A model-turned-photographer and filmmaker from Birminghamm, U.K. is on a mission to challenge the feminine beauty ideal.
Ayesha Jones, 25, was diagnosed with Adolescent Idiopathic Scoliosis (AIS) at age 13, which caused her spine to curve in an 'S' shape. A doctor told her that she would grow up to be "a pretty girl with an ugly back" if she didn't undergo spinal fusion surgery -- an invasive procedure in which a metal rod would be placed in her back to straighten her spine.
Jones opted not to have the surgery at the time (she later had the surgery at age 21 due to pain), and told the doctor: "No, it's not going to be ugly, it's just going to be different." Determined to prove her doctor wrong, she channelled her energy into becoming a model. However, it wasn't easy for Jones, who would be rejected by agencies once they learned about her condition.
But Jones wasn't about to give up. She practiced poses that disguised her scoliosis, started receiving paid work on her own, and was eventually picked up by an agency.
However, when they sent Jones for her first paid shoot at age 19, the designer turned her away because of her curved back.
The painful rejection forced Jones to reexamine why she was modelling. She decided to leave the industry, realizing that focusing on her outward beauty was unhealthy. She went to school to study photography, and is now focused on using her craft to show others that true beauty comes from within.
"I want whatever photography work I do to show that we are all beautiful exactly the way we are," she told the Daily Mail. "Don't believe the adverts when they tell you that you need to change to be accepted."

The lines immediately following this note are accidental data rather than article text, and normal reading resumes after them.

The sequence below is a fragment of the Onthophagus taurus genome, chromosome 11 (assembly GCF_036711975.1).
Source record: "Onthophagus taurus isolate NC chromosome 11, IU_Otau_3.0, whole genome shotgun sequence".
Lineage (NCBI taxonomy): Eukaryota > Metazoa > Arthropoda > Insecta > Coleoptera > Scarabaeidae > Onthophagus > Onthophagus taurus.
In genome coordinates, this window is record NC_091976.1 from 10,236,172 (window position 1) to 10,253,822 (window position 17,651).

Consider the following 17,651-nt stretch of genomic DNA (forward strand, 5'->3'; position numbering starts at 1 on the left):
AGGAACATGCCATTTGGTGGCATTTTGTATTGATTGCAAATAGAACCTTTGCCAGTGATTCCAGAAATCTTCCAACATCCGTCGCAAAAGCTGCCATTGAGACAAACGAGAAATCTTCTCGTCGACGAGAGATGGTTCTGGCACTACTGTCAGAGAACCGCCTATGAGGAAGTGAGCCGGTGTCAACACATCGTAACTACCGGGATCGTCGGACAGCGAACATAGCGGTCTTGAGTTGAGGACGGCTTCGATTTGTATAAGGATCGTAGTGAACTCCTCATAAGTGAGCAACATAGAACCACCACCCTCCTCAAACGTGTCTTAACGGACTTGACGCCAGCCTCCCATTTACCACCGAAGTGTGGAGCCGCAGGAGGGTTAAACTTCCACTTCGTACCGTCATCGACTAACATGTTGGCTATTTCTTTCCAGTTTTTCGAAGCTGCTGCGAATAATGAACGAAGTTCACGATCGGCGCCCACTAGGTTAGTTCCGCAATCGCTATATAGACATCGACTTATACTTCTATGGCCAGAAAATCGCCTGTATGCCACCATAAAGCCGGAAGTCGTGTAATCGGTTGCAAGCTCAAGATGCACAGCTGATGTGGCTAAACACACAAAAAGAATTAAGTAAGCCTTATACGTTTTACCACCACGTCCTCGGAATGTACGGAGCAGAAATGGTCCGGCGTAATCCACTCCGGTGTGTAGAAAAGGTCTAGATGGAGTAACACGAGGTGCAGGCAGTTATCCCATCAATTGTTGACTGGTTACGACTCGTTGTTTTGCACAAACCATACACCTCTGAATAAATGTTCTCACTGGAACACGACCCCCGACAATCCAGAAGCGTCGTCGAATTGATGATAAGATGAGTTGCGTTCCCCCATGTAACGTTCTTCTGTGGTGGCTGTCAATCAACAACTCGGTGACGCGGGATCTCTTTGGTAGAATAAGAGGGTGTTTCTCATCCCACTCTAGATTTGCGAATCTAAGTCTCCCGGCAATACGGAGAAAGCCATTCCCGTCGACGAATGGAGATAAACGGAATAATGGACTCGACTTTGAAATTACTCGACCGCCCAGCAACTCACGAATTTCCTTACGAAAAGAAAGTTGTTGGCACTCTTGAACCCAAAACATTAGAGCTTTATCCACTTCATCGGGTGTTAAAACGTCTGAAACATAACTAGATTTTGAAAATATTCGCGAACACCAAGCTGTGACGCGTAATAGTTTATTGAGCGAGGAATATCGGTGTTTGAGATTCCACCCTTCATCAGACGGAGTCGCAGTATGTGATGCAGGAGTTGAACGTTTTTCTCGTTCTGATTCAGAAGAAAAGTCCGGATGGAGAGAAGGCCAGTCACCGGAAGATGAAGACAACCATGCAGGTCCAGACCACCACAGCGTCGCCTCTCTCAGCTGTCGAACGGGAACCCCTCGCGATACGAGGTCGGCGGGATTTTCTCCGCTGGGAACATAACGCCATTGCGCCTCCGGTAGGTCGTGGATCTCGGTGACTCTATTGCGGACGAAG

Jones published a book called "IMPerfection," which features a series of self-portraits that document her journey with scoliosis, her struggles with her physical appearance and her feminine identity. She said creating the series and capturing the self-portraits allowed her to reclaim her body image.
"I found it was like photo therapy, looking through the album of my journey, my exercises, treatment and surgery, and thinking about what it means to be accepted by society," Jones told the Birmingham Mail.
She has also turned the series into short films and a website, which also showcases photos of her journey with scoliosis alongside photos from her modelling career.
"IMPerfection looks at the relationship I have with my body and femininity and how having scoliosis became a catalyst for a huge paradigm shift," she writes on the project's website.
"To me, femininity is about being dynamic, hard working, intelligent, brave, humble and nurturing to self and others. It's about having a goal and making sure you find a way to remain balanced throughout all the struggles you will go through in life."
Jones has also collaborated with Scoliosis Association UK, taking photos of other individuals with scoliosis to empower them and show that a curved spine is nothing to be ashamed of. These photos can also be found on "IMPerfection."
For more photos from "IMPerfection," be sure to check out the project website.
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